Internet2: A Faster Internet for Live Streaming and Music Education

As online connoisseurs we are familiar with the public face of the Internet, a digital space we frequent often in both our personal and professional lives. We think less about the back end of the network, the underbelly where the data is accessed – unless we’re involved in infrastructure support. Now imagine a front-facing network akin to the Internet, except exclusive in access. That’s Internet2, which exists to streamline network access for entities with a commitment to research and education. 

What is Internet2?

Developed in 1996 and incorporated as a nonprofit the following year, Internet2 was created by university researchers to ensure that they could continue to conduct research on a secure platform at lightning speed after Internet1 became privatized. Internet2 provides IP-based hybrid optical network services to its members for the sole purpose of research and education. The network routes to major city hubs as seen in the organization’s network map. Internet2 also provides resources for network performance, security, and identity management, maintaining that its members should be focusing on “the research itself, rather than the provision of infrastructure.”

Who are its members?

Internet2’s philosophy is that its members contribute to creating and maintaining a collaborative, dynamic environment that facilitates cutting-edge research in addition to pursuing their own independent research advancements. Internet2 classifies membership in five categories: higher education, affiliate, industry, research and education networks, and federal affiliate. The majority of its members, as can be seen below, are universities, but also include other groups such as non profits and education networks. In order to broaden access, Internet2’s state-funded Community Anchor Program allows non-member institutions such as public libraries, schools, and institutions to access Internet2 services through Internet2 members.


What is Internet2’s utility to conservatories?

Although a high volume of the research conducted through Internet2 is scientific, Internet2 can be highly valuable to music organizations through live streaming of performances, master classes, and online auditions. In 2007 Philadelphia Orchestra was the first orchestra to use Internet2 to livestream a performance to large screen venues. New World Symphony and conservatories across the country have been using its one gigabit per second and faster streaming to conduct master classes with acclaimed musicians who are thousands of miles away with no lag time. New World Symphony has even used the technology to bring in guest conductors from different countries. The result is unrivalled professional development for musicians at participating institutions, who are seamlessly connected to some of the best musicians in the world for their career development and educational benefit. Of the 319 university members of Internet2, 257 offer music performance degrees or majors and have Internet2 capabilities, which can supplement their students’ music curriculum.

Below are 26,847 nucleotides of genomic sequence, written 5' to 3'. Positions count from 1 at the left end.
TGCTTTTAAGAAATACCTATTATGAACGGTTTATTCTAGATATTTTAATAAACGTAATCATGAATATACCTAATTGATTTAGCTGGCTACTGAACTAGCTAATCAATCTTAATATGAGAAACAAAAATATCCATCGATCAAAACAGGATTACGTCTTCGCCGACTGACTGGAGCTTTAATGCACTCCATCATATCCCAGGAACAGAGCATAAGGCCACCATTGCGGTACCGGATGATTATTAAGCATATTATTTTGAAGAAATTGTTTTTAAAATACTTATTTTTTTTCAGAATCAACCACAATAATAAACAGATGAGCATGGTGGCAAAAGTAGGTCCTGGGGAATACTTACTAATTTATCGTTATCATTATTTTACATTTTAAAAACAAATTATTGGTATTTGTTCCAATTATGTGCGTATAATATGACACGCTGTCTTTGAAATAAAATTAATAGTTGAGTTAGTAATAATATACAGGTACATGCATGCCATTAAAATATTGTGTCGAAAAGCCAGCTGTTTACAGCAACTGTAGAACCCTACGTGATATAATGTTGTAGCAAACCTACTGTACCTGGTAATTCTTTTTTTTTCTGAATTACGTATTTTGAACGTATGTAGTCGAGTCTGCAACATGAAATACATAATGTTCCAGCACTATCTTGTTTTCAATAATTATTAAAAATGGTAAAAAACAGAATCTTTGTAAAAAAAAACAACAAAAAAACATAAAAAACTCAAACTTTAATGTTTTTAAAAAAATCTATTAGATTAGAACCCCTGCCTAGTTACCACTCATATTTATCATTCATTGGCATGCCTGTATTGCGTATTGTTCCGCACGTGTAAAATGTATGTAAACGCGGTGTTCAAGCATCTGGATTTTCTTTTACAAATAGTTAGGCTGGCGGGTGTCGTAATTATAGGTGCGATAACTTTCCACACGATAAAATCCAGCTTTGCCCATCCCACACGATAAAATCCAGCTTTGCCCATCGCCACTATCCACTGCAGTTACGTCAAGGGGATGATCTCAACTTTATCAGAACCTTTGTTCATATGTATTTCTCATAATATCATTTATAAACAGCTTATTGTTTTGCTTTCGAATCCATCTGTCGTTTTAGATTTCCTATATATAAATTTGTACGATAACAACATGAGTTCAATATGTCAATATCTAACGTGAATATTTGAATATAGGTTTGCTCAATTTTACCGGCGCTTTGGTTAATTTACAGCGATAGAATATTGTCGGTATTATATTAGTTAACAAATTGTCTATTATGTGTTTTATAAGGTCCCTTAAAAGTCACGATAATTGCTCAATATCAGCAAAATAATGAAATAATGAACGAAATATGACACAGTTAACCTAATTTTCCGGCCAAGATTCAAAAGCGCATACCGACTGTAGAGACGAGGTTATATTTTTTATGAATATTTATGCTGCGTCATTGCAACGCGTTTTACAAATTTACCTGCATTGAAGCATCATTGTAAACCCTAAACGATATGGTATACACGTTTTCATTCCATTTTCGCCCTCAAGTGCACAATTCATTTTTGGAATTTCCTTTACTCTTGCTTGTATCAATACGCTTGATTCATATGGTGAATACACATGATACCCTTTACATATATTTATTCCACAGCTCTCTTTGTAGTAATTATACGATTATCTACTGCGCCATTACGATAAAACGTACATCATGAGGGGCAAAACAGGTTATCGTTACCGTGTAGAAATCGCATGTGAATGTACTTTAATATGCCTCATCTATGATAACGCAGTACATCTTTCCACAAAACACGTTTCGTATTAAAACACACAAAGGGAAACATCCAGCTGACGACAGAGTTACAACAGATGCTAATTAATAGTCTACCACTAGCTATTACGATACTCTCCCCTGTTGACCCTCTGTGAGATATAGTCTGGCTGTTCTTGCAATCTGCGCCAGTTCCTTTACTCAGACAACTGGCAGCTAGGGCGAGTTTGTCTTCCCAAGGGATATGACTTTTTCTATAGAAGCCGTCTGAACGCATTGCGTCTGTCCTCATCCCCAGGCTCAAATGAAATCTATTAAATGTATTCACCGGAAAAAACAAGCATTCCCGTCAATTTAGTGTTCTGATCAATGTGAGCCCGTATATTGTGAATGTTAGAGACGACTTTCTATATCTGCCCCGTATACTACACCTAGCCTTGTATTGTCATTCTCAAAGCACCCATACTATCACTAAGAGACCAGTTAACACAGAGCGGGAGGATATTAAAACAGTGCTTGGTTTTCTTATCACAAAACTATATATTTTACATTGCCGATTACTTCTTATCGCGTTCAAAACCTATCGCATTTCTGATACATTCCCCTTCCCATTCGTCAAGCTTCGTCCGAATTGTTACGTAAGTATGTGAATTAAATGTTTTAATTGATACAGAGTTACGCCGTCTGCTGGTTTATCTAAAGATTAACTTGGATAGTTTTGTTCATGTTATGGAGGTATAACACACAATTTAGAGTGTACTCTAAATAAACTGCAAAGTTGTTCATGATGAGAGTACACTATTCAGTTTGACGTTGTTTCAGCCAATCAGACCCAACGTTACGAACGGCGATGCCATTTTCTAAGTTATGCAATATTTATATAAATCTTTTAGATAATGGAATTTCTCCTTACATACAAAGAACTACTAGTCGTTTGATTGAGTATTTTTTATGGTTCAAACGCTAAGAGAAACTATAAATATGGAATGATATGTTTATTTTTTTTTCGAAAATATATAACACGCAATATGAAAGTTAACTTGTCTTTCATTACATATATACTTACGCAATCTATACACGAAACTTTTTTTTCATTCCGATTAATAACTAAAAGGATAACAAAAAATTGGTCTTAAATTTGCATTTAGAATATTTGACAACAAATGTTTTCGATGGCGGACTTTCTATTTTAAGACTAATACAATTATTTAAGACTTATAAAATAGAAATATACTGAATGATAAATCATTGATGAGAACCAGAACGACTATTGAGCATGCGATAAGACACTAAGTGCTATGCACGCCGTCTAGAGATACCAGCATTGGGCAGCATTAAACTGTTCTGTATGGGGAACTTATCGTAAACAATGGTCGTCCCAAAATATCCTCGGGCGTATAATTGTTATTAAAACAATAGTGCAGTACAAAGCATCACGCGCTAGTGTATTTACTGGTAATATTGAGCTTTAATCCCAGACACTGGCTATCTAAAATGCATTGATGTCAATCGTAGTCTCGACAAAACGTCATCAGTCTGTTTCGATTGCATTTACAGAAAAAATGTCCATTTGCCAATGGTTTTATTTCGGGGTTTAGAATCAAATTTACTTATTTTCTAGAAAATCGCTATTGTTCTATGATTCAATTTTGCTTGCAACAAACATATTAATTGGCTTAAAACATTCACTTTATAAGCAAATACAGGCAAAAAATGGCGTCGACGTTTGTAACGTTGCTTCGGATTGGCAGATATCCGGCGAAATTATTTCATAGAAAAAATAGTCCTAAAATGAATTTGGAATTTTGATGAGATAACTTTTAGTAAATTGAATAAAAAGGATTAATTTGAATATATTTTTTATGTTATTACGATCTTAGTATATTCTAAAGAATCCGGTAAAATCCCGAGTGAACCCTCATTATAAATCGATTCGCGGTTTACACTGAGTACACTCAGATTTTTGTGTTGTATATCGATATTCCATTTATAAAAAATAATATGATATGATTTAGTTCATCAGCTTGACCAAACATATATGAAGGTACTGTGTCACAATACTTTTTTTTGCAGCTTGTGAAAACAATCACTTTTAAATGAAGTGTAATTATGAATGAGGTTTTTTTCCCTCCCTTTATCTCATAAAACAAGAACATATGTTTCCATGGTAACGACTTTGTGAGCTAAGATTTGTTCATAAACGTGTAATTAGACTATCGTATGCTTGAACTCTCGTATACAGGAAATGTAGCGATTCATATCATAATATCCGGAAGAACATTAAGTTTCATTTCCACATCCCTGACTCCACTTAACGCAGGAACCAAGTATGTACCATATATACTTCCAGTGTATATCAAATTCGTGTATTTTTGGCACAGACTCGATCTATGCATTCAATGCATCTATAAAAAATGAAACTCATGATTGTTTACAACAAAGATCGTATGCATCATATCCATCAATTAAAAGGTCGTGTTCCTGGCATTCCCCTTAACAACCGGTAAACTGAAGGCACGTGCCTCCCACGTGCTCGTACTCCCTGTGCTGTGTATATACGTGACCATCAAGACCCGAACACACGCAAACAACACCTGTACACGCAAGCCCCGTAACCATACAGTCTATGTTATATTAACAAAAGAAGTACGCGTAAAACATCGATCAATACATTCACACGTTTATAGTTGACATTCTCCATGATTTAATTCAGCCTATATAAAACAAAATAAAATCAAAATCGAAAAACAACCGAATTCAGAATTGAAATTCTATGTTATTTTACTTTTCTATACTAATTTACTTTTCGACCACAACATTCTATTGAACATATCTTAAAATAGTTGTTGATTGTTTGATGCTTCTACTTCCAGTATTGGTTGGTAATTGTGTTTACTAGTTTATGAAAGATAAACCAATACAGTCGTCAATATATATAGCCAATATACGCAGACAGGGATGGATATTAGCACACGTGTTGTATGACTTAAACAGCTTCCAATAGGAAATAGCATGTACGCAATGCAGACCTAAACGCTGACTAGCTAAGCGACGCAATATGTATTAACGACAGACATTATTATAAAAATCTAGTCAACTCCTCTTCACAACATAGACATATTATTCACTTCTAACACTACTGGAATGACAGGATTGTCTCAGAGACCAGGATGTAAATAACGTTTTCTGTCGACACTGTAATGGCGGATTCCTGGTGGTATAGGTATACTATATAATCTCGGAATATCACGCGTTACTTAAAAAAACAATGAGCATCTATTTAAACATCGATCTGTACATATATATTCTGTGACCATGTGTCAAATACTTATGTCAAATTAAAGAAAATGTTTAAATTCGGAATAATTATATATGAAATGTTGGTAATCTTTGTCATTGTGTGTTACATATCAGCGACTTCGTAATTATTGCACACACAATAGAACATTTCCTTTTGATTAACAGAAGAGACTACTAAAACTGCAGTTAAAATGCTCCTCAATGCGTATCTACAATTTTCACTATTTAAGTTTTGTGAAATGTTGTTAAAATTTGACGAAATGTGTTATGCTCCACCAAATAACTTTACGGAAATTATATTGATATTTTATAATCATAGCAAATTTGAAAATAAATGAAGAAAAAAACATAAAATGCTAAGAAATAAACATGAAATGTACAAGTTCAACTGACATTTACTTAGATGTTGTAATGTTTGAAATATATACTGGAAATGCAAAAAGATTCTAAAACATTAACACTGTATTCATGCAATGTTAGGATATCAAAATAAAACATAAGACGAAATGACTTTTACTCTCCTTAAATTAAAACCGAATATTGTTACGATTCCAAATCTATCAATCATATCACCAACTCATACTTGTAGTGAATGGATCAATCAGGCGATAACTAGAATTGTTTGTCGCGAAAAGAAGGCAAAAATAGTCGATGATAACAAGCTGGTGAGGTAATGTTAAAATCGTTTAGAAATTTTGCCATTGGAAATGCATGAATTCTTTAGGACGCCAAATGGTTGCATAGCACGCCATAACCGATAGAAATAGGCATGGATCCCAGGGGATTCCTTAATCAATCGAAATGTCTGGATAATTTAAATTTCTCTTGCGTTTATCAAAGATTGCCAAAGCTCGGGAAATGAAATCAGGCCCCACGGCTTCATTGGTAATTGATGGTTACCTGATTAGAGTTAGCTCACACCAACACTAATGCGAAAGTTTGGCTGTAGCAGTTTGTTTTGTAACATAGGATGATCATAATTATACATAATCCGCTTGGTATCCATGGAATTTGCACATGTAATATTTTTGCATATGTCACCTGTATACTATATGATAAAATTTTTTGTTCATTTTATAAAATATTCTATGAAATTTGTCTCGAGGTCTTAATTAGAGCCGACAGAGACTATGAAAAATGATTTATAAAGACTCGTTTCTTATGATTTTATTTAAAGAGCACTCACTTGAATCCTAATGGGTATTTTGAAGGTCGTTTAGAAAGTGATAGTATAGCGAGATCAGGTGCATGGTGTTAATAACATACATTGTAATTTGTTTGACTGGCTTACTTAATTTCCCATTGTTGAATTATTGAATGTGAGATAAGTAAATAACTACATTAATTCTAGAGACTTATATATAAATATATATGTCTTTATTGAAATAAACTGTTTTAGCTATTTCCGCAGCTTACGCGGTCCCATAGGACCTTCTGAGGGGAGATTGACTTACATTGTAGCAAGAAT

How does the streaming work?

Through application management, Internet2’s Arts and Humanities Initiative serves to facilitate the effective functioning of streaming for live performances, master classes, and auditions. The Initiative utilizes low latency audio and videoconferencing technology (LOLA) through Internet2’s 100 gigabit Innovation Platform, which facilitates more effective network services for members. LOLA allows musicians to connect across vast distances in real time. Internet2 is fast, stable, and accurate enough a network to support LOLA.

Which conservatories are using this technology regularly?

Perhaps most extensive is New World Symphony and Manhattan School of Music’s utilization of Internet2 for streaming purposes. Internet2 streaming at Eastman School of Music and Colorado University Boulder has also been noted. A forthcoming AMT Lab report will detail Internet2 affiliate and university members using Internet2 for music education purposes. Symphonies and other musical performing organizations may be eligible to access Internet2 and stream via LOLA by partnering with regional institutions through the Community Anchor Program.

What is the cost?

Members must pay an annual fee to Internet2 for use of the network. For universities, this fee is called a Sustaining Contribution and is calculated according to a scale model influenced by, most notably, R&D expenses and annual expenses. This year this figure is set at a minimum of $11,800 not to exceed $97,500. Affiliate members pay according to level of membership, the lowest being $4,456 and the highest fee set at $26,570. Research and education networks pay a base fee of $13,765 each year to participate.


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“Internet2 Network Infrastruture Topology.” Internet2. July 2018.

“Internet2 Will Bring Philadelphia Orchestra Performance To CU-Boulder’s ATLAS Building Oct. 12.” CU Boulder Today. October 3, 2007.

“LOLA: LOw LAtency Audio Visual Streaming System.” Powerpoint, Conservatoria di musica Guiseppe Tartini and Consortium GARR.

“Membership.” Internet2.

Midgette, Anne. “MUSIC; Classical Finally Cracks the Internet.” The New York Times. May 23, 2004.

“Network Fees.” Internet2.

Orto, Christianne. “Video Conferencing for Music Performance Education at the Manhattan School, Exclusively Online.” January 5, 2004.

“Philadelphia Orchestra’s Global Concert Series continues on February 22.” The Philadelphia Orchestra. February 15, 2008.

“Research Solutions.” Internet2.

“Scale-based Fee Model for Internet2 Higher Education Members.” Internet2. September 19, 2018.